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SM_CH03 - CHAPTER 3 3-1 No Double-entry refers to the fact...

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CHAPTER 3 3-1 No. Double-entry refers to the fact that each transaction recorded in the journal affects at least two accounts in the ledger. Also the total debits must equal the total credits for each transaction. 3-2 No. Increases in Cash are shown on the left side of the account. 3-3 Verb: To debit an account. Adjective: The account has a debit balance. Noun: A debit is made to cash. 3-4 Source documents include sales slips, time cards, checks, and purchase invoices. 3-5 No. The journal, not the ledger, is usually called a book of original entry. The two are equally important. The journal documents the analysis of the transaction and is an important step in creating the ledger. The ledger provides a continuous record of the balances of the accounts that are used to prepare financial reports. 3-6 Revenue and expense accounts show the details of most increases and decreases in retained earnings, which is a component of stockholders' equity. 3-7 Two synonyms for book value, historical cost minus accumulated depreciation, are carrying amount and net book value . 3-8 No. Accumulated depreciation is the cumulative depreciation charged to expense since acquisition of the asset. 3-9 No. A trial balance is used to test for certain types of errors and to facilitate compiling financial statements. 1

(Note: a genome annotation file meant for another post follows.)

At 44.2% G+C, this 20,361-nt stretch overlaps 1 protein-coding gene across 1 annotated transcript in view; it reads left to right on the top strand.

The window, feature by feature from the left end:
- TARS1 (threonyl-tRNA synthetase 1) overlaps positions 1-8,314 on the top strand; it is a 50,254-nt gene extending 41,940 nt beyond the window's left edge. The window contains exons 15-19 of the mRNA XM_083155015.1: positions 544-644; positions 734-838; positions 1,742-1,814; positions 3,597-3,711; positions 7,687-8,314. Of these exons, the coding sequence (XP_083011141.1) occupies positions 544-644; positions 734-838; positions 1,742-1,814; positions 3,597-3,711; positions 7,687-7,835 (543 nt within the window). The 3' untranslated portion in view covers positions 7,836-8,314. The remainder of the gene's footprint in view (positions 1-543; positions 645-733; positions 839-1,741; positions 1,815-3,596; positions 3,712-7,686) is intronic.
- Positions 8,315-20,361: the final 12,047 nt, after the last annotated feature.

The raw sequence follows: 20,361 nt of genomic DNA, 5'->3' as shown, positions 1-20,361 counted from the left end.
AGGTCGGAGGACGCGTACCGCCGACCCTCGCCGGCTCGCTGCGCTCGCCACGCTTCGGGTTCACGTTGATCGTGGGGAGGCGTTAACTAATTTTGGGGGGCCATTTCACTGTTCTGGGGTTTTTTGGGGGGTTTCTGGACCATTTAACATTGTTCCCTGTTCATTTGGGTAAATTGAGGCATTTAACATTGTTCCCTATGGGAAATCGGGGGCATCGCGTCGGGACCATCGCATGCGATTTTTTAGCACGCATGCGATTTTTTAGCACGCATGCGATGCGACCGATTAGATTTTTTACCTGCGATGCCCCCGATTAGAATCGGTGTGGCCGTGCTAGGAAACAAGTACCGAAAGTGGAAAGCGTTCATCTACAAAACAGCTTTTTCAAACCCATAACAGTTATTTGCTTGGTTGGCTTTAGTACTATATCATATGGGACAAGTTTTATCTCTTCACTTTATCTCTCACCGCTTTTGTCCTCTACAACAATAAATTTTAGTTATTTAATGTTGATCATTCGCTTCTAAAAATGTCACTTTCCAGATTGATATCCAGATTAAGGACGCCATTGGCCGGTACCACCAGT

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3-10 No. A trial balance shows whether the total debits equal the total credits, nothing more. Only certain types of errors are detected by the trial balance. 3-11 No. Most errors are not self-correcting. Some, such as recording prepaid rent as rent expense, leave the books only temporarily inaccurate. Others, such as recording the incorrect amount, have a long-lasting impact. Double-entry systems can help identify some types of errors, but accountants must make correcting entries to correct the errors. 3-12 Today a majority of data processing systems, but not all, are computerized. Some small organizations still use manual methods, but even small companies are finding that accounting systems on personal computers meet the cost-benefit test. 3-13 The chart of accounts should meet the needs of the client. The number of accounts is not an important issue by itself. The issue is whether the client is collecting important information for managing and explaining the business. For example, suppose the smaller client in terms of sales had a larger menu and more locations. It might need to track sales for more items and have an account for each one, and it might need to track assets at each location and have an account for each one. 3-14 Expenses are decreases in retained earnings. That is, an increase in an expense, a debit entry, is a decrease in retained earnings, also a debit entry. The debit increases expenses but decreases retained earnings.
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